External reserves fall below $47bn, lowest since April
The nation’s foreign exchange reserves have dropped below $47bn, losing $251m in the first six days of the month, data from the Central Bank of Nigeria showed on Tuesday.
The reserves, which stood at $47.119bn as of July 31, fell to $46.868bn on August 6, the lowest level in nearly four months.
The CBN data showed that the external reserves rose from $46.845bn on April 11 to $46.881bn on April 12. The reserves hit a high of $47.798bn on July 5 and had been declining since then.
Analysts at FSDH Research, in a Monthly Economic and Financial Markets Outlook released on Tuesday, noted that the external reserves recorded persistent drawdown in July.
The analysts said, “This was due to the foreign investors’ pull-back from the Nigerian market and the increase in demand at the foreign exchange market. The 30-day moving average external reserves decreased by 1.32 per cent, down from $47.79bn at end-June to $47.16bn at the end of July.
“The total inflow through the Investors’ and Exporters’ FX Window (I&E Window) between April 2017 and July 2018 stood at $34.29bn. Our analysis shows that the total inflow through the Investors and Exporters Window in July was the lowest figure recorded since August 2017. The two largest contributors to the inflow in July were $0.56bn from other corporates, and $0.54bn from Foreign Portfolio Investments.”
They added that the favourable crude oil price offered support to the accretion to the external reserves in the short-term, despite the slowdown in foreign capital inflows.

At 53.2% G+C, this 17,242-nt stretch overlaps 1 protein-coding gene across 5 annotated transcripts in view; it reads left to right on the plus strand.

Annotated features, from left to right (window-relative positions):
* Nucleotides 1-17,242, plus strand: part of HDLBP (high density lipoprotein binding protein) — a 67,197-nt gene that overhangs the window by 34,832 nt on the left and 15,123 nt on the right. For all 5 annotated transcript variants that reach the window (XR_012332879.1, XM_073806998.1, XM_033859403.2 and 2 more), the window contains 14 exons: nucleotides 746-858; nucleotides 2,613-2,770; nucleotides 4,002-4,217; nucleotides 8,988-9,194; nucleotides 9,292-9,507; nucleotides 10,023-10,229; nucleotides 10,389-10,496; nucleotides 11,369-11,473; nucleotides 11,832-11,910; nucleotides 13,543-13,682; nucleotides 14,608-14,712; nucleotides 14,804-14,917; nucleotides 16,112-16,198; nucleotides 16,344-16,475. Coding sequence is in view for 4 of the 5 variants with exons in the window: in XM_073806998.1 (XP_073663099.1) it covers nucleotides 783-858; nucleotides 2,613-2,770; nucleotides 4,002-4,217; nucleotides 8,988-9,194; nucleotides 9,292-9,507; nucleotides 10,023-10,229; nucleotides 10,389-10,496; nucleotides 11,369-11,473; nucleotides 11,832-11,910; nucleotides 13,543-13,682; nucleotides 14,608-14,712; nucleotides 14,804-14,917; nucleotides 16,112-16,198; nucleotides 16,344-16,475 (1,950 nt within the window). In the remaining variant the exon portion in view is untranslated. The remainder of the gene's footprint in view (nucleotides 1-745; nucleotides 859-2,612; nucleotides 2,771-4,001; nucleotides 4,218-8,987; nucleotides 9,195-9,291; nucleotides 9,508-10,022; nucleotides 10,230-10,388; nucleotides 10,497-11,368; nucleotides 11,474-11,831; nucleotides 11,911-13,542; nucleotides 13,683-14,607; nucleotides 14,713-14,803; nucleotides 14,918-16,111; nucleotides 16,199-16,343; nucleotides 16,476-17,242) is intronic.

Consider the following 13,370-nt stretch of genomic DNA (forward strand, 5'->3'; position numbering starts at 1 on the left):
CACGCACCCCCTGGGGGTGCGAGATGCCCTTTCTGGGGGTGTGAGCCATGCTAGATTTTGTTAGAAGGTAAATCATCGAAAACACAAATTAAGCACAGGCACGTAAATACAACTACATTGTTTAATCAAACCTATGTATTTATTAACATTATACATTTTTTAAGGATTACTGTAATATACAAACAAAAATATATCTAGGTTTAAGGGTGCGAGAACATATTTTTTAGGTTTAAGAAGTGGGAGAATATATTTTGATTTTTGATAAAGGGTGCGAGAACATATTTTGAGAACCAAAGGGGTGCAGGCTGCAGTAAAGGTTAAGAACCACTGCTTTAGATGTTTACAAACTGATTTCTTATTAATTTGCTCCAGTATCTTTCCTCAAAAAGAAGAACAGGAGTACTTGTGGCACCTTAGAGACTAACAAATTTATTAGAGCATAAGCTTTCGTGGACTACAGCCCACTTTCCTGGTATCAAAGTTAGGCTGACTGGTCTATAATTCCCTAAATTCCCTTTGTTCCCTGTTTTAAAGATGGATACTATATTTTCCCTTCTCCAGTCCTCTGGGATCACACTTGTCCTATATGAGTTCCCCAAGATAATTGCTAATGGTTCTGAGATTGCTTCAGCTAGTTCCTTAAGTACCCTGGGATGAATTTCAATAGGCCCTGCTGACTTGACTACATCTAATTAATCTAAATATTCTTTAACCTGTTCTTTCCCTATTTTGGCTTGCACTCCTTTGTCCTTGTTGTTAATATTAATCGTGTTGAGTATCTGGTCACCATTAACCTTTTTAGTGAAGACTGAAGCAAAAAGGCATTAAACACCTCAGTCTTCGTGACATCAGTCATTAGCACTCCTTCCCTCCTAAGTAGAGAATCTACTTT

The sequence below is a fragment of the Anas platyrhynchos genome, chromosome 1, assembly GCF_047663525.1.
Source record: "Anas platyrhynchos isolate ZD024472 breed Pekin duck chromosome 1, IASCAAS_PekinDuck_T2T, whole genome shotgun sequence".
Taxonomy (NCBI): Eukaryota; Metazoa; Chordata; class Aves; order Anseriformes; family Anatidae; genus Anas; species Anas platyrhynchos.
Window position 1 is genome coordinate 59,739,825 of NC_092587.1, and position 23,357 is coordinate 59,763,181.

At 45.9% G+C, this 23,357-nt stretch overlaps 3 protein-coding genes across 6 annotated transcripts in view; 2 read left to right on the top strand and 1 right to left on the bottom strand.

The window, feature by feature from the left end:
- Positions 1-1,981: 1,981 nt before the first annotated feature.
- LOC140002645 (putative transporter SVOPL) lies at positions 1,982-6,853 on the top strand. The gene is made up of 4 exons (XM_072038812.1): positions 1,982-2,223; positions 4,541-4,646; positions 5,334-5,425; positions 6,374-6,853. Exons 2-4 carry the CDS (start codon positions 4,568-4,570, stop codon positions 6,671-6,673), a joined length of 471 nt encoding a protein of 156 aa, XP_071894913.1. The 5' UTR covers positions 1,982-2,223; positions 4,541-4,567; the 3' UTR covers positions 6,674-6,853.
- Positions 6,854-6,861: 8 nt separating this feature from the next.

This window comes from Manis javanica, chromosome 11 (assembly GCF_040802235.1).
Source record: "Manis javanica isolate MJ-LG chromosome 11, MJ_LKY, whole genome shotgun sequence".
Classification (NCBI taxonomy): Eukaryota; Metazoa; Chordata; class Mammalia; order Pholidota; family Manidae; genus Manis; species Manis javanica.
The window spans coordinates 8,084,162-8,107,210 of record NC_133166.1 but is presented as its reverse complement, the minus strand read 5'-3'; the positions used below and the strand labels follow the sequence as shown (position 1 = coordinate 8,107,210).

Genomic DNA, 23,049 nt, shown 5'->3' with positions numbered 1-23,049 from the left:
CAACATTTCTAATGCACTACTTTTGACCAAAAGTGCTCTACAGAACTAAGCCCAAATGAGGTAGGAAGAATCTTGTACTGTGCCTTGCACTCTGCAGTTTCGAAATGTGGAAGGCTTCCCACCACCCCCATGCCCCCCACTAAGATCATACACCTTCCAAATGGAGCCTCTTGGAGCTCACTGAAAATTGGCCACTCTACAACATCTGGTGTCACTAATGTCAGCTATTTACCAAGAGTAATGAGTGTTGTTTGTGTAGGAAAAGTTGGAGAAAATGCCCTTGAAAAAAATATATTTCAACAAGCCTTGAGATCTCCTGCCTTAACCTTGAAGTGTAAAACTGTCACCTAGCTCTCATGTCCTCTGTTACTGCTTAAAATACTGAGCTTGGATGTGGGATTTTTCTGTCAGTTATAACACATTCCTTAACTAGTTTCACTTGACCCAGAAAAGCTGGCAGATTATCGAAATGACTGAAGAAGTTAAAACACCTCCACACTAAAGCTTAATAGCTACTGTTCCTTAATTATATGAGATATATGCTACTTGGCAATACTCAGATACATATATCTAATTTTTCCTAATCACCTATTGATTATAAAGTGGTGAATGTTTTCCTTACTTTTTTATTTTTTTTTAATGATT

Meanwhile, the CBN has injected the sum of $210m into the interbank foreign exchange market to meet customers’ requests in various segments of the market.
According to a statement on Tuesday, the CBN offered $100m to authorised dealers in the wholesale segment of the market, while the Small and Medium Enterprises segment received the sum of $55m.
It added that customers requiring foreign exchange for invisibles such as tuition fees, medical payments and basic travel allowance, among others, were also allocated $55m.
The Acting Director, Corporate Communications Department, CBN, Mr Isaac Okorafor, said the CBN would continue to intervene in the interbank forex market in line with its quest to sustain liquidity in the market and maintain stability.
He added that the steps taken so far by the CBN in the management of forex had paid off, adding that this reflected in the reduction of the country’s import bills and accretion to foreign reserves.
The naira exchange rate remained stable in the forex market, exchanging at an average of N360 to $1 in the Bureau de Change segment of the market as of August 7.